The 12 Steps Of Calculating Federal Tax Withholdings
Calculating federal tax withholdings can be a nightmare. The IRS tax code can be very complex, and it can be very frustrating to figure out. It's a growing problem in the U.S., with the number of people underpaying taxes increasing by 40%.
And it can mean the difference between a nice refund in April and be owing money to the IRS when you least expect it. As an employer and an employee, you want to be sure that enough money is withheld from each paycheck. Read on to learn how to do it in 12 simple steps.
Also read: How Much Is Social Security tax?
Calculating Federal Tax Withholdings
Calculating withholdings can actually happen in 12 steps. We're going to start by calculating your federal taxes in Steps 1-8. In Steps 9-11, we're going to calculate your payroll withholding. In Step 12, we'll combine the two to get to your federal tax withholding.
1. Go to the IRS Withholding Calculator
The IRS withholding calculator is useful for estimating whether or not too much or not enough is being withheld. Either way, it might be time for a new W-4 form.
2. Find what's currently withheld
3. Figure out your gross income for the year
That will be located on the W-2 or 1099.
4. What's Your filing status?
Your filing status will determine your federal tax withholding rate. Your status can be:
- Head of household
- Married filing separately
- Qualifying Widow
The most common ones are Single and Married Filing Jointly and Head of Household. The IRS says that many people mistakenly file as Head of Household.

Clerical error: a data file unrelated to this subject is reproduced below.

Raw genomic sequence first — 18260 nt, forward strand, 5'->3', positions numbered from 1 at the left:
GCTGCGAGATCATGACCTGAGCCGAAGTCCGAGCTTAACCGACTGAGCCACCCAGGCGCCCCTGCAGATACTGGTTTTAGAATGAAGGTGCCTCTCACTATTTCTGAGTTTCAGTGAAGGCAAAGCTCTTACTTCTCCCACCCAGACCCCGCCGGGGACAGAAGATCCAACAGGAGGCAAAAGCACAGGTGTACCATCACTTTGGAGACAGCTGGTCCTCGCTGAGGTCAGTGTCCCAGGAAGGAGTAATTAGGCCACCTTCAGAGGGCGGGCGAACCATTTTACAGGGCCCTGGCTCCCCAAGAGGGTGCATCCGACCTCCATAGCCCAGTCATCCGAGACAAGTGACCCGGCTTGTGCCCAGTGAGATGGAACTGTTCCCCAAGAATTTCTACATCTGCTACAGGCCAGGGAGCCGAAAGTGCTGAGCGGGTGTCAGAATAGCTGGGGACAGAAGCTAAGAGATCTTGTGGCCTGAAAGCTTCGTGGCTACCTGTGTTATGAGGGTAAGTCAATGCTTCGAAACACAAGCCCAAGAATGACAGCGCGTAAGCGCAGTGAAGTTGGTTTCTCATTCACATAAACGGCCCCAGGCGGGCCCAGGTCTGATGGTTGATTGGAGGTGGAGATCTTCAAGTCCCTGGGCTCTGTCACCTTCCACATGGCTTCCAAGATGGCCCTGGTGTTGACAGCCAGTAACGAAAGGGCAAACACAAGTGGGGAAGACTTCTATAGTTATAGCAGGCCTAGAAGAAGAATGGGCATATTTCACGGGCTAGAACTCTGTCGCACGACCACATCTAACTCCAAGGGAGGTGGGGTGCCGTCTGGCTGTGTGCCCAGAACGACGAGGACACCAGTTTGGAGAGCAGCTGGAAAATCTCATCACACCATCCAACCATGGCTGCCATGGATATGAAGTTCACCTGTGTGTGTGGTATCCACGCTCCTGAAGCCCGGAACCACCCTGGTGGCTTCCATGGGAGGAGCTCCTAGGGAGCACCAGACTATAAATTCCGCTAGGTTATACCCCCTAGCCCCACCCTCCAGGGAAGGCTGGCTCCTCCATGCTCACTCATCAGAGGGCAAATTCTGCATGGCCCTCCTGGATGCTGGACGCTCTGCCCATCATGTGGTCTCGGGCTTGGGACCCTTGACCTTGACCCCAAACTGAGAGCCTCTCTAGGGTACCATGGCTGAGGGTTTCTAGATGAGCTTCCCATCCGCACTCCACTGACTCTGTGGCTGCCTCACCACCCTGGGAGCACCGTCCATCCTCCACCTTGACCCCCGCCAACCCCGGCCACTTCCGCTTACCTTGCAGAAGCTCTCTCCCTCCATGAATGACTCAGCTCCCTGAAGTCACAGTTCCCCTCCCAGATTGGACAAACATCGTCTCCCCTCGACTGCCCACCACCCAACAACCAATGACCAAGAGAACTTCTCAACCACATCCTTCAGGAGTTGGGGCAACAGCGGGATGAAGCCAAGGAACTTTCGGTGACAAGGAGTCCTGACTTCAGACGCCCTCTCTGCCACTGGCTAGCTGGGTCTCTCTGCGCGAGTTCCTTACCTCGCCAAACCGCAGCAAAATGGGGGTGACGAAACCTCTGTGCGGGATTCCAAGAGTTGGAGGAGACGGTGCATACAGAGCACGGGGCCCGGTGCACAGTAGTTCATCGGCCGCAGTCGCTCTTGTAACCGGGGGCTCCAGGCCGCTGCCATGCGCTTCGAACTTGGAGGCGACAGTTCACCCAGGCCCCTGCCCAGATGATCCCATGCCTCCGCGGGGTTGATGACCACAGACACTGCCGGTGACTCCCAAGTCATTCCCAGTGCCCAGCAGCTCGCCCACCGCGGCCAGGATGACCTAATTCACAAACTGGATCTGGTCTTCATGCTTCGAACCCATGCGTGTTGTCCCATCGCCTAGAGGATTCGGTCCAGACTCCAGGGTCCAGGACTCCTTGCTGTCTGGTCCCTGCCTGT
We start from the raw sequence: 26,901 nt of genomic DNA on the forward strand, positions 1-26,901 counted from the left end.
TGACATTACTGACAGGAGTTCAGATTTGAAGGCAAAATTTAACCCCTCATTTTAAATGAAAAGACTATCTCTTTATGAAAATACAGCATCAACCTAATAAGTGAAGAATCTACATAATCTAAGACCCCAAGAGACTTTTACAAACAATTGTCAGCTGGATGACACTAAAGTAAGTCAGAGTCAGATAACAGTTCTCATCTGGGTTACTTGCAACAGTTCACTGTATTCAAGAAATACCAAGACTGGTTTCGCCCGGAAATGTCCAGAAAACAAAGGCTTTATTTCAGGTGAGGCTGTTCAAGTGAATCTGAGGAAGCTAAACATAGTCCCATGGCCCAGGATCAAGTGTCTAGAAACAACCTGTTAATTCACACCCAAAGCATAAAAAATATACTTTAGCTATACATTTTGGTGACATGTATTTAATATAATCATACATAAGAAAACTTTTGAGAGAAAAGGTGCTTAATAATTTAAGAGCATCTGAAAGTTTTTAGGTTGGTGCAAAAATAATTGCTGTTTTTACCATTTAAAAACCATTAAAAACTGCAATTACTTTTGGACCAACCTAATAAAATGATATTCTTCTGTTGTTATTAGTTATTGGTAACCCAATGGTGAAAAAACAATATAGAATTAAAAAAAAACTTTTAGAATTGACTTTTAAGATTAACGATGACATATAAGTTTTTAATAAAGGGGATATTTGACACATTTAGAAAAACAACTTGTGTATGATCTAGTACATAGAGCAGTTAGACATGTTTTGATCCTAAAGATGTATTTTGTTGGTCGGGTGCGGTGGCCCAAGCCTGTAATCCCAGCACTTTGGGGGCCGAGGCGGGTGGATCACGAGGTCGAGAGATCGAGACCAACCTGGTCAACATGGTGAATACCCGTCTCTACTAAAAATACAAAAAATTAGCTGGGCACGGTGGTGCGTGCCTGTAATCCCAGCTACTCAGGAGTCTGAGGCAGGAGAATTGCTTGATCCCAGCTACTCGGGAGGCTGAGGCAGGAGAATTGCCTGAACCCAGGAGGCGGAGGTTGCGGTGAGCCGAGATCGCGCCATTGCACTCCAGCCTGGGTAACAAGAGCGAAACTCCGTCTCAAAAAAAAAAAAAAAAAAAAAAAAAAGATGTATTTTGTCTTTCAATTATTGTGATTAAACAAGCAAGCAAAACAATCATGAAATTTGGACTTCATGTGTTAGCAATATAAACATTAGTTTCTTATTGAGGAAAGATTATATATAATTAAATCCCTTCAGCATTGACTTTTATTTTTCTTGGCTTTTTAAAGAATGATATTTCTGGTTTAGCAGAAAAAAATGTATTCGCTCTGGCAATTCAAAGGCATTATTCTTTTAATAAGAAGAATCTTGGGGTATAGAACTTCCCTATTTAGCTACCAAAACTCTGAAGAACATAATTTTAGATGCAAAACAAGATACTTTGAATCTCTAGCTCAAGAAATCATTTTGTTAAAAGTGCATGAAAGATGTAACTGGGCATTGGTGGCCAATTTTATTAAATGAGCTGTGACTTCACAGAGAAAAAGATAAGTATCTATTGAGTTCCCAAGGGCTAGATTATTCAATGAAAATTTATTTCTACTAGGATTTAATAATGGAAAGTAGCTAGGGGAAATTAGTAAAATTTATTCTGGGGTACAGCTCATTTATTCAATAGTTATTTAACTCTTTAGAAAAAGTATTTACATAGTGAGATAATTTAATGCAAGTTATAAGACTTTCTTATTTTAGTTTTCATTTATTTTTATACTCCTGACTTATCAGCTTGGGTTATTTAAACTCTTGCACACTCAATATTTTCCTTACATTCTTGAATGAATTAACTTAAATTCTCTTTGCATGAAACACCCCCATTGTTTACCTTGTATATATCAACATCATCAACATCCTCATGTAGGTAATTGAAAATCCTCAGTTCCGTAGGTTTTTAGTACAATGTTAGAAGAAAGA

Also read: What Is FUTA Tax - All You Need To Know
5. What are your allowances?
When you fill out a W-4 form, you'll indicate your allowances to determine how much money should be withheld from your paycheck. The more allowances you take, the less money is withheld. An allowance of 0 means more money withheld, but it also means a larger refund.
6. Claim your deductions
If your deductions are more than $6300, you should claim them. You can deduct some expenses such as health care costs, donations, and retirement payments.
7. Check with the IRS
The IRS has Publication 15 (Circular E), which shows you how much should be withheld from a paycheck. It's a pretty large guide, so start on page 43.
Also read: Are Home Improvements Tax Deductible?
8. Calculate your percentages
Starting on page 43, you'll get to calculate your withholding percentage. Take your allowances, and multiply it by the amount listed in Table 5 based on how often you get paid. You'll then subtract that amount from your pay.
Finally, use the table on pages 45 and 46 to find your filing status and how often you get paid. That will tell you the amount of income tax that will be withheld.
9. Find payroll withholding
OK, now that you're done calculating federal tax withholdings, it's time to find your payroll withholdings.
10. Calculate Medicare Taxes & Social Security
Calculating social security tax is simple. Just take your gross pay and multiply by 6.2%. For Medicare tax, multiply your gross pay by 1.45%.
11. Check to see if you have additional Medicare Taxes
Now, if you make a certain amount of money, you'll need to pay additional Medicare taxes. If you're single earning more than $125,000 a year or married making more than $250,000, you'll need to pay an additional 0.9% in Medicare taxes.
12. Calculating your federal tax withholdings by adding your payroll and income taxes
In this final step, all you have to do is add your payroll withholdings (Steps 9-11) with the amount you found in Step 7. There's your total Federal withholding tax.
Make Calculating Federal Tax Withholdings Easier
You're now empowered to figure out tax withholdings on your own. You can always take a shortcut and hire a tax professional to calculate federal withholdings for you. That costs a lot of money and time.
There's an even easier solution for calculating federal tax withholdings. You can use ThePayStubs to create your own paystubs. That automatically calculates all withholdings for you. Try it out now!